What to Do When Your Child is in “Crisis Mode”

I plopped down on my bed and opened my laptop.

Finally, I thought. I can get some work done.

Small kids were showered and tucked into bed. Chores were done and now it was time to work on my blog.

My door opened as my oldest daughter came in and quietly sat on my bed.

When I finished typing my last sentence, I looked up.

“What do you need?” I asked her. Not abruptly, and not in an irritated voice. But I thought she just needed a quick answer to a very simple problem. I was wrong. She was in crisis mode and I didn’t see it coming.

What to do When Your Child is in Crisis Mode

Between sobs and tears she began telling me what was troubling her.

I closed my laptop and gave her my undivided attention.

Work can wait, I thought. This girl can’t.

It didn’t take long for me to remember a time when I was in “crisis mode”.

My fiancé (now husband) had just told me goodbye as he set off for military training. I wouldn’t hear his voice for over two months and wouldn’t be able to write letters until about 10 days. That meant I wouldn’t even recieve one letter from that special guy until at least two very long weeks.

I thought I was prepared for that moment, but when I returned from saying goodbye, I immediately reached for the phone. That’s when reality sunk in.

My life would be pretty silent without that guy.

Even though my family was celebrating the fourth of July with homemade ice cream, movies and fireworks, I couldn’t enjoy any of it. I ran to my room and covered up with my finance’s jacket and sobbed uncontrollably. I didn’t eat anything for quite awhile. I had no strength, no words and could not expect anyone to really comprehend how much I loved that guy.

Then my grandmother quietly walked into my room and rubbed my back. She then said she understood the pain I was going through.  She relived  the day she had to say goodbye to her son when he left for war. She told me how she prayed for his safety and how much she ached to hear from him.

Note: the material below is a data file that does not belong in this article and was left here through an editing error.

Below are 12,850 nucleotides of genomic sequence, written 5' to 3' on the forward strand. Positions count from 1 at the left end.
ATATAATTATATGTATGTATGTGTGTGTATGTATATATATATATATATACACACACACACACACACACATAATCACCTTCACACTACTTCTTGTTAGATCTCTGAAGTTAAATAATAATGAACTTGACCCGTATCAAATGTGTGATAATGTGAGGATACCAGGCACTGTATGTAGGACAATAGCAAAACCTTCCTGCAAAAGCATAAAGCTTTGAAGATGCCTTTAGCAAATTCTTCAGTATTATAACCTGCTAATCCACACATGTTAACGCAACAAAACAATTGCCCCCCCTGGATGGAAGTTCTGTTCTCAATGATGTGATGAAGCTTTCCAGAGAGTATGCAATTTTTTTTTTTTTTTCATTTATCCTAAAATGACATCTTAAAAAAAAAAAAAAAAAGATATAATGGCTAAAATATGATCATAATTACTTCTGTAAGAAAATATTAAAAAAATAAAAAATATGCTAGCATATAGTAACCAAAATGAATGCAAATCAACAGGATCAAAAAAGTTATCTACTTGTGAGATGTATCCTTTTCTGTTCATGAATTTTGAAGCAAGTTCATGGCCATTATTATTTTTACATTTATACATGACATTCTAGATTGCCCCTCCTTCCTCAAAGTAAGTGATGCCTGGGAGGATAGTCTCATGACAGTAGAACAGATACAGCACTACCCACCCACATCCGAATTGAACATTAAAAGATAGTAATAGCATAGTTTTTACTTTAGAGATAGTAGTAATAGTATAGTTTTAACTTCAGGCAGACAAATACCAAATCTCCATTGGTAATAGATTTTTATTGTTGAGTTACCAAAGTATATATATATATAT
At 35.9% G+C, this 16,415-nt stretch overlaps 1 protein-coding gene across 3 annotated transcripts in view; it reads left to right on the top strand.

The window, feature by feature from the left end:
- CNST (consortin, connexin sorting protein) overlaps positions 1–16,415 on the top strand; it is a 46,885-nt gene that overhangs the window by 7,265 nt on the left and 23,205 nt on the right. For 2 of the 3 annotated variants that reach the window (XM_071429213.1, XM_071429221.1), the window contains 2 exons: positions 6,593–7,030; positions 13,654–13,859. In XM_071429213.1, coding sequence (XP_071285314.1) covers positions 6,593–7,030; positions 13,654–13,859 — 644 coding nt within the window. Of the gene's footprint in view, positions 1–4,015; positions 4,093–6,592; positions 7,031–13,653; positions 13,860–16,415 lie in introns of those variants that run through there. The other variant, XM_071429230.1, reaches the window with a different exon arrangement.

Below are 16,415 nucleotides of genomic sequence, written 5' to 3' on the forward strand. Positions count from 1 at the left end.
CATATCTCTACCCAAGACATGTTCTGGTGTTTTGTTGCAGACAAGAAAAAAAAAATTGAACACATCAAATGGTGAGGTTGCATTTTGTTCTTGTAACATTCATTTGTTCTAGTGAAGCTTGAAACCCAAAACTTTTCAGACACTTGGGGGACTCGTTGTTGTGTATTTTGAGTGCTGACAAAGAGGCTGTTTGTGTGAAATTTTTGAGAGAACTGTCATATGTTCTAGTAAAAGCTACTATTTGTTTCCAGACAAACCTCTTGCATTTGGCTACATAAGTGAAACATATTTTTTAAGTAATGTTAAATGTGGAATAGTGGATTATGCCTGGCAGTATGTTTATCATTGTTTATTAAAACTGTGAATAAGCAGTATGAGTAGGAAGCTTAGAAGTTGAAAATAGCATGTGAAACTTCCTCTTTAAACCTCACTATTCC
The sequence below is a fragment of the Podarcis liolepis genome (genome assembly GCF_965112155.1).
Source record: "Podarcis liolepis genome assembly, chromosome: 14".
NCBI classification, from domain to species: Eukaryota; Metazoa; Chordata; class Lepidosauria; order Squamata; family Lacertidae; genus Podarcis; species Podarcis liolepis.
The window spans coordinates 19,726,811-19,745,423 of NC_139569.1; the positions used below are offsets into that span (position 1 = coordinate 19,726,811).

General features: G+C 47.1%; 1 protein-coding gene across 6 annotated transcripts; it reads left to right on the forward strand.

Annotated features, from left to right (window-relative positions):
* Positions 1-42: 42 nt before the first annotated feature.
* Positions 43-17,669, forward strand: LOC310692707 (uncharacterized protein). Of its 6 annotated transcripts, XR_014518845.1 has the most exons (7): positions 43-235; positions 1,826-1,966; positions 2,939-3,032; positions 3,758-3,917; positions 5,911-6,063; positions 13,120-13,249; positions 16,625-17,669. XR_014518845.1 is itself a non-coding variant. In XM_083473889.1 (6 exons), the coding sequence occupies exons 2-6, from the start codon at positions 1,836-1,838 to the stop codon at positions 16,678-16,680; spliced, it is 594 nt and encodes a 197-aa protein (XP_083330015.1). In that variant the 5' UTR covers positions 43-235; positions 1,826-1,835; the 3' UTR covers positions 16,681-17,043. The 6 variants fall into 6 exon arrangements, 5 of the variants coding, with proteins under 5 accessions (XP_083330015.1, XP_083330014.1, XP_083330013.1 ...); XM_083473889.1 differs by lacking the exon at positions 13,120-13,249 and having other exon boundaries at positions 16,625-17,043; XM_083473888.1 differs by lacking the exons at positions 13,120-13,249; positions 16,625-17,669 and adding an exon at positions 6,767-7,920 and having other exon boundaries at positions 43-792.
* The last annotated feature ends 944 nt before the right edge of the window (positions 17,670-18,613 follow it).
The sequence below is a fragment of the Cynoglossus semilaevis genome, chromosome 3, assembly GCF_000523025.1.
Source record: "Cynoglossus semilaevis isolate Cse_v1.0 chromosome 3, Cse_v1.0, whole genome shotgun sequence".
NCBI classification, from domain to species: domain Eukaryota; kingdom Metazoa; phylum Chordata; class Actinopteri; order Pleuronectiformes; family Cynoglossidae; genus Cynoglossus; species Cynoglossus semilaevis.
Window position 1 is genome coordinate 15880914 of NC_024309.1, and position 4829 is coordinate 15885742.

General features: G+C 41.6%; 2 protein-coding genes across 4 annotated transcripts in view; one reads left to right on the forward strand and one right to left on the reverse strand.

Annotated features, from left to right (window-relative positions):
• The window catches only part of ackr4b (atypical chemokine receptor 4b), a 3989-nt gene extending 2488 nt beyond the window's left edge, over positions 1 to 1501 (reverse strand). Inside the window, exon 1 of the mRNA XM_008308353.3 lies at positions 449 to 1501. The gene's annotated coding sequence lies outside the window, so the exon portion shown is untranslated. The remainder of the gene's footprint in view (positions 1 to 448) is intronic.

And you know what? Her words. Her kindness. Her encouraging wisdom from God’s word helped soothe my hurting soul.

And with my daughter? The same scenario happened.

My daughter and I talked about some very serious subjects for about an hour. She asked me if I had went through this same “crisis mode” before and I was able to tell her the truth. Yes, I’ve been through this very same crisis and yes, there is hope, comfort and peace to be found. Sharing the truth in kindness helped heal a young girl that night. My precious daughter walked into my room with tears and sobs, but left with peace and a smile.

She hugged me several times during our conversation and even said, “Thank you, Mom! Thank you so much!”

I wish I could relive that moment over and over.

I really don’t feel like I did that much except listen, care and offer some thoughts from God’s word.

What to do when your child is in crisis mode

But you know what? That’s exactly what she needed during her crisis mode.

She didn’t need time alone to cool off. She didn’t need a trip to the shopping mall. She didn’t need to call up a friend. She needed to have her parent stop life, work and the busyness of life to just listen, care, prayer and offer Godly wisdom.

I told my husband that night that I had just experienced one of the sweetest moments in motherhood. Not sure if I could top the joy and thankfulness I saw in her eyes. Not sure I can ever replace the sweetness in that moment when she leaned forward and embraced me the tightest her super-slim arms could squeeze.

When my kids were younger, sometimes I would worry if I would have all the answers when my child was in crisis mode. Sometimes I was afraid  I wouldn’t say the right words. But it was amazing, how my daughter went into crisis mode and I had no idea. Then, to see her visibly change from a battle of emotions to complete peace.

And honestly, all I did was sit, listen, pray and share with her truths I had learned from the Bible. I’m so glad that she felt she could come to me in her crisis mode. I’m so thankful God showed me that work could wait, but my daughter couldn’t.

I’m not the perfect mom, nor will I ever be, but I now know the perfect formula for dealing with a child in crisis mode. And it’s a simple one. And other things or people cannot replace it. When kids are living under your roof, they need to know their problems are always considered our problems and issues — and yes, work and obligations can wait. And our kids? They can’t.

Next time your child hits crisis mode, remember to listen, pray, care and guide. Don’t worry about saying the right words; with God’s help those word will come.

For more tips on creating a Happier home for your family, check out this amazing 25 Day resource that has helped create happier homes around the globe!




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